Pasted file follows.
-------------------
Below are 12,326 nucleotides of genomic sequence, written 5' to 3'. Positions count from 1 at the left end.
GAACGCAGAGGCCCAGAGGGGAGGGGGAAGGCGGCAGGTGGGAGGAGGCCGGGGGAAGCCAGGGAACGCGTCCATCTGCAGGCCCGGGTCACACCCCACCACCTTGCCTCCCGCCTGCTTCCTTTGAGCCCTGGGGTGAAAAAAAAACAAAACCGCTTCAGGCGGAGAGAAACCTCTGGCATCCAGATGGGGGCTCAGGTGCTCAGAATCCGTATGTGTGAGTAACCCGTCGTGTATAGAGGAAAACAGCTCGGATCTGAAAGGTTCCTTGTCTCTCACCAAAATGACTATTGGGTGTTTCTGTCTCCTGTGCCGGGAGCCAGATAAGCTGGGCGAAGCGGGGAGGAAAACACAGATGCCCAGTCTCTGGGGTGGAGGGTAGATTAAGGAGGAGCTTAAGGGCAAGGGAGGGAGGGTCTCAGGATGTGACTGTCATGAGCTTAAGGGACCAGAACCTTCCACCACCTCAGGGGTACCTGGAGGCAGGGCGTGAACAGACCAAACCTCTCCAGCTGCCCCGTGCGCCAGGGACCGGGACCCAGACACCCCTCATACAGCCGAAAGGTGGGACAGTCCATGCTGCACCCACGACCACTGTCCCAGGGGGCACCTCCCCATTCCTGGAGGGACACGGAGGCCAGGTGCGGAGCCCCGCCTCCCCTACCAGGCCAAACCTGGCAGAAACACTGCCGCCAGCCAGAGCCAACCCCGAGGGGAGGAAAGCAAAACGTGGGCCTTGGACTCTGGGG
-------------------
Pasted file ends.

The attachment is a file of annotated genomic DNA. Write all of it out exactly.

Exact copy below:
Below are 12,326 nucleotides of genomic sequence, written 5' to 3'. Positions count from 1 at the left end.
GAACGCAGAGGCCCAGAGGGGAGGGGGAAGGCGGCAGGTGGGAGGAGGCCGGGGGAAGCCAGGGAACGCGTCCATCTGCAGGCCCGGGTCACACCCCACCACCTTGCCTCCCGCCTGCTTCCTTTGAGCCCTGGGGTGAAAAAAAAACAAAACCGCTTCAGGCGGAGAGAAACCTCTGGCATCCAGATGGGGGCTCAGGTGCTCAGAATCCGTATGTGTGAGTAACCCGTCGTGTATAGAGGAAAACAGCTCGGATCTGAAAGGTTCCTTGTCTCTCACCAAAATGACTATTGGGTGTTTCTGTCTCCTGTGCCGGGAGCCAGATAAGCTGGGCGAAGCGGGGAGGAAAACACAGATGCCCAGTCTCTGGGGTGGAGGGTAGATTAAGGAGGAGCTTAAGGGCAAGGGAGGGAGGGTCTCAGGATGTGACTGTCATGAGCTTAAGGGACCAGAACCTTCCACCACCTCAGGGGTACCTGGAGGCAGGGCGTGAACAGACCAAACCTCTCCAGCTGCCCCGTGCGCCAGGGACCGGGACCCAGACACCCCTCATACAGCCGAAAGGTGGGACAGTCCATGCTGCACCCACGACCACTGTCCCAGGGGGCACCTCCCCATTCCTGGAGGGACACGGAGGCCAGGTGCGGAGCCCCGCCTCCCCTACCAGGCCAAACCTGGCAGAAACACTGCCGCCAGCCAGAGCCAACCCCGAGGGGAGGAAAGCAAAACGTGGGCCTTGGACTCTGGGG